February 16, 2012

Long life to Kelihos!


During the past months, the spam engine Kelihos has attracted the attention of many people, including security company researchers and analysts. Very interesting also was the recent official Microsoft response  where has been confirmed a new generation of Kelihos variants derived from the previous. The Websense® Security Labs™ Spam Trap system has detected a variant of Kelihos that is apparently still active.

We focused our research on trying to uncover the Kelihos command and control infrastructure and P2P network, along with some features of the botnet that we could recognize, including enhancements. The first interesting thing we noticed was in a sample of the network traffic generated by the bot before it starts its spam activity. As shown below, the bot generates a first request to an IP address that is listening on HTTP port 80:


We detected encrypted traffic between the "infected" host and the IP addresses shown above. The server contacted by the bot answers with another encrypted network stream. Before the bot starts to generate spam, it contacts another IP address, this time with an HTTP GET request, as shown in the following screen shot:


In this screen shot, we see that the "User-Agent" header string specifies a dodgy user agent, and that the traffic between the URL requested by the bot and the contacted server seems to be encrypted. Our investigation found that the last stream received by the bot is the configuration information that permits it to begin generating spam. This information includes the targeted countries, a list of recipients, a template for the email body, and a list of MX records needed to start the campaign.

From the statistic analysis of this binary (MD5 021EC96775A37AE92680C076295D5991), we can confirm that the new generation of Kelihos uses an encryption mechanism based on Blowfish. Using some of our tools of the trade, we reversed the binary and detected evidence of a statically linked instance of the cryptographic open source library called Crypto++. Further investigation using a tool called PEiD provided the needed confirmation of this: 


This knowledge permitted us to start a more detailed investigation using a reverse engineering process. After we observed that the first IP address contacted by the bot was changed using a non-apparent criterion, we started to understand where that IP address was retrieved. We were unable to retrieve anything from a memory dump during the bot's runtime. However, a review of the memory contents revealed that some "hard coded" information in the bot was protected by a sort of in-memory mechanism based on encoding and encryption. In other words, the vital parameters that allow this bot to exist were not easily detectable because they were located in an area of the code where custom obfuscation was applied. When we looked for some IP addresses in memory, we detected the code routine used to decrypt the IP addresses (probably all compromised hosts). What follow is a dump snippet from the memory after the decryption routine:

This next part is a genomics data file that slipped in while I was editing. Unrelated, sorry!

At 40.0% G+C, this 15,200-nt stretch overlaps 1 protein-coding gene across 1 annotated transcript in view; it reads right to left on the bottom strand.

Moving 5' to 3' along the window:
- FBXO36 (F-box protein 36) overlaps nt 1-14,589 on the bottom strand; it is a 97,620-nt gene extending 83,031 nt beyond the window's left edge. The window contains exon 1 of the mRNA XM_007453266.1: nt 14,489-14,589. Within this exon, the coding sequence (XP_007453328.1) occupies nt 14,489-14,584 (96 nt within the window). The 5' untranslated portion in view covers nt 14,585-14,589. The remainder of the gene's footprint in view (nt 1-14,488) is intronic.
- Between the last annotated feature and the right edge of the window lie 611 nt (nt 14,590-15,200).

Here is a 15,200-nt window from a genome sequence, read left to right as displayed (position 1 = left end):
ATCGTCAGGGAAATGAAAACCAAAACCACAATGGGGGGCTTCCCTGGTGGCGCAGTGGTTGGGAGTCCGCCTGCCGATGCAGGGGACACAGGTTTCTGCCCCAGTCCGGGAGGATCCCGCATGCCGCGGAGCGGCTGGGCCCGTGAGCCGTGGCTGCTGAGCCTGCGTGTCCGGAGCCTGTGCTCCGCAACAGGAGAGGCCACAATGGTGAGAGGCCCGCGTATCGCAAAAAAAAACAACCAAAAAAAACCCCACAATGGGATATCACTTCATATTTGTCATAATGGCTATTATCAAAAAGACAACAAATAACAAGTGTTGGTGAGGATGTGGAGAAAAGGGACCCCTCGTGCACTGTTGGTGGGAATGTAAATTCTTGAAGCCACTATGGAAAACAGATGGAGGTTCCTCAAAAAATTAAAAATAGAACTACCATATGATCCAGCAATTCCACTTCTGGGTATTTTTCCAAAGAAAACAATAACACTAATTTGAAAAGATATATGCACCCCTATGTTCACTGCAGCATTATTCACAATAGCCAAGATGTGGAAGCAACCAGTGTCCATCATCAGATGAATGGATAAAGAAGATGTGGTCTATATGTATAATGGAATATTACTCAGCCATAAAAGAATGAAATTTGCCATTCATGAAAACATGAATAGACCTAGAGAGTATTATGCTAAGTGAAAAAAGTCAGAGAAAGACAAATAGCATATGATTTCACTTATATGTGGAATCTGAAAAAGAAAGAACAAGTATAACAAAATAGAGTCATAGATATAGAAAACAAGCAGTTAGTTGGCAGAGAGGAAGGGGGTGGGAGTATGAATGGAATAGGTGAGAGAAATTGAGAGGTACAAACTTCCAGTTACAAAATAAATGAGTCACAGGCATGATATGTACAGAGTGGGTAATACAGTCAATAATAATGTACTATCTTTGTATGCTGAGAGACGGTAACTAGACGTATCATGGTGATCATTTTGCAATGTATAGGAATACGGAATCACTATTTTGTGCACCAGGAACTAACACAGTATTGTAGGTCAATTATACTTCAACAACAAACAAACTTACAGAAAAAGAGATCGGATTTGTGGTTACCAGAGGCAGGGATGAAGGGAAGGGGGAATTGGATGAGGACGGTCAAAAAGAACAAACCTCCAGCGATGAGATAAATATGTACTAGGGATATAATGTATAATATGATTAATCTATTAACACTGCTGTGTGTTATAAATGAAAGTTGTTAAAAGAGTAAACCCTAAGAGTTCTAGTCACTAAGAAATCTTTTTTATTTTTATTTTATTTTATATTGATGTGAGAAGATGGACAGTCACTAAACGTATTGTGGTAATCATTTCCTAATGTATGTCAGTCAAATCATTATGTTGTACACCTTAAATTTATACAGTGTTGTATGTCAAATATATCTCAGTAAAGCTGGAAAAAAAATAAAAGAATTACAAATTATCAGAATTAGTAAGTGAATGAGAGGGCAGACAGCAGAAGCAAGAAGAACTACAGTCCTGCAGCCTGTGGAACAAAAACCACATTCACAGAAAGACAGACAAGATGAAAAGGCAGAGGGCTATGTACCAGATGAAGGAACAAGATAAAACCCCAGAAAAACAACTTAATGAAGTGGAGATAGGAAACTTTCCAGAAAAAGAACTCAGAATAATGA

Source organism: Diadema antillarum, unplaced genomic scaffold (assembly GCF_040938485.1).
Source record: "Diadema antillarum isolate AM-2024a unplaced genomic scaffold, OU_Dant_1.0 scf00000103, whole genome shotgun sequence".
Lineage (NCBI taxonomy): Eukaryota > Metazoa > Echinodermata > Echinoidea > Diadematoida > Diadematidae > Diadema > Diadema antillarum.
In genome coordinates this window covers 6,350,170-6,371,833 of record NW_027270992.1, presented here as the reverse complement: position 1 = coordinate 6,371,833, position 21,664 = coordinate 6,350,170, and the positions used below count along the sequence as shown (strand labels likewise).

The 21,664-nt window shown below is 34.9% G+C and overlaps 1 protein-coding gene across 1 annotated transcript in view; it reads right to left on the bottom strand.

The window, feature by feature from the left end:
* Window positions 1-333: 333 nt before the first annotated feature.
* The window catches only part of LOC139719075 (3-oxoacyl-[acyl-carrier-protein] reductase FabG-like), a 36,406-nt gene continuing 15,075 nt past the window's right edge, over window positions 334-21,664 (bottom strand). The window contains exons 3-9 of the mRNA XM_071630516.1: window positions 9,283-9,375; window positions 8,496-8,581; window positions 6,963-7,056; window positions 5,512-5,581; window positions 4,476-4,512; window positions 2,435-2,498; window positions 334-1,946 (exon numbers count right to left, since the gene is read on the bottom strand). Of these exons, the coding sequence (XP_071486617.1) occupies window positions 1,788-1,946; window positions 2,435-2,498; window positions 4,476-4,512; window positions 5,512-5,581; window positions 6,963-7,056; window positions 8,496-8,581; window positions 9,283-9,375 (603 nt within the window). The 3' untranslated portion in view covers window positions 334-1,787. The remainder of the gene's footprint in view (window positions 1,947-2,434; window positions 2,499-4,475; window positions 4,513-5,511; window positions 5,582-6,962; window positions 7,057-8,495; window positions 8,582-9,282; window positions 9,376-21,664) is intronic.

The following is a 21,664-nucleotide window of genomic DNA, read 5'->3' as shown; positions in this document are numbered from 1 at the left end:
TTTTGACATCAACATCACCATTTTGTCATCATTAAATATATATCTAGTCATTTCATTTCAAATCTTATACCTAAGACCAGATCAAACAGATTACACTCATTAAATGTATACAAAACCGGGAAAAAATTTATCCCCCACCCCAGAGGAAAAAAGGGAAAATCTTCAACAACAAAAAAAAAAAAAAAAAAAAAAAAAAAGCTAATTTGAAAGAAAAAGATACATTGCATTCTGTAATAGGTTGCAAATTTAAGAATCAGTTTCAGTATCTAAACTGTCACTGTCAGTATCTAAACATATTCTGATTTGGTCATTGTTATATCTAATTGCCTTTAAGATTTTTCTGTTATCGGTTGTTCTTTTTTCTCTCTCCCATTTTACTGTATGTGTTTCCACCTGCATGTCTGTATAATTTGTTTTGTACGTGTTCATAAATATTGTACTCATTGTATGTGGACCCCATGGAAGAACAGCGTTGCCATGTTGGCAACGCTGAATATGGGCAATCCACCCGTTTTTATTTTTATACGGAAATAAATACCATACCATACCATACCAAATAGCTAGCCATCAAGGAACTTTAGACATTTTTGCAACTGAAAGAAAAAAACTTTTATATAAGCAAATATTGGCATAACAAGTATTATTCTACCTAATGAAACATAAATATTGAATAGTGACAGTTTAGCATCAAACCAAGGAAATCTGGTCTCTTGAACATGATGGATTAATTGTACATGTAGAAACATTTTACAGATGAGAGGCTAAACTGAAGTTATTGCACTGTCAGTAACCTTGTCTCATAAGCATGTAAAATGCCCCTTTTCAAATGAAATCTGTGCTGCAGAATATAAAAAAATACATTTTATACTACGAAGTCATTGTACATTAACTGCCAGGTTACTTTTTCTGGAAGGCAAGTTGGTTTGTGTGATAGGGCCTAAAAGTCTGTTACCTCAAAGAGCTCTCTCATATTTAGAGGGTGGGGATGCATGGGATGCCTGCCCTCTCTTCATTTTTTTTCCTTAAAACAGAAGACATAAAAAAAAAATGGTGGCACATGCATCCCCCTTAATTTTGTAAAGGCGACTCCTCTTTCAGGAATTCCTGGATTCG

The above screen shot shows the area of the bot's memory after the decryption routine extracts the first IP address to contact. The bot then starts the network conversation that we showed in the network traffic screen shot at the beginning of this blog. We found a total of 499 IP addresses in the bot's memory. Extracting this list from the bot, we can (thanks to Google Maps) represent graphically how widespread the Kelihos command and control and peers infrastructure is. The following illustration shows the geographical distribution of just 100 of those IP addresses chosen randomly from the list. Given the numerous locations shown, you can see how well this botnet is protected:


When we extracted the country code from the IP addresses, we generated the following graph, which shows the 20 countries that are home to most of the Kelihos command and control and peers systems:


More investigation of Kelihos spam activity revealed that this botnet is involved in several malicious campaigns, including the following phishing attempt:


Our Websense ThreatSeeker® network can detect this spam activity and block the communication between the Kelihos bot and its command and control and peers structure. The following screen shot shows how a Websense customer is protected against the phishing attempt shown in the mail above:


During our investigation, we also detected and trapped the following email messages generated by the Kelihos bot. We can see from this list that the campaign is targeted primarily for European and USA email addresses: 


We could say much more about the Kelihos botnet. For example, the code seems to be derived and recycled from or other malicious code close to Waledac variants. We have detected some evidence of Infostealer activities targeting well-known FTP clients, the presence of a routine that acts like a Bitcoin wallet stealer, and a list of suspicious User Agents used by the bot to contact its command and control and other peers machines. Anyway, the most important thing derived from this analysis is that we have retrieved the entire list of the command and control systems.


Websense customers are protected from these threats by ACETM, our Advanced Classification Engine.


Forcepoint-authored blog posts are based on discussions with customers and additional research by our content teams.

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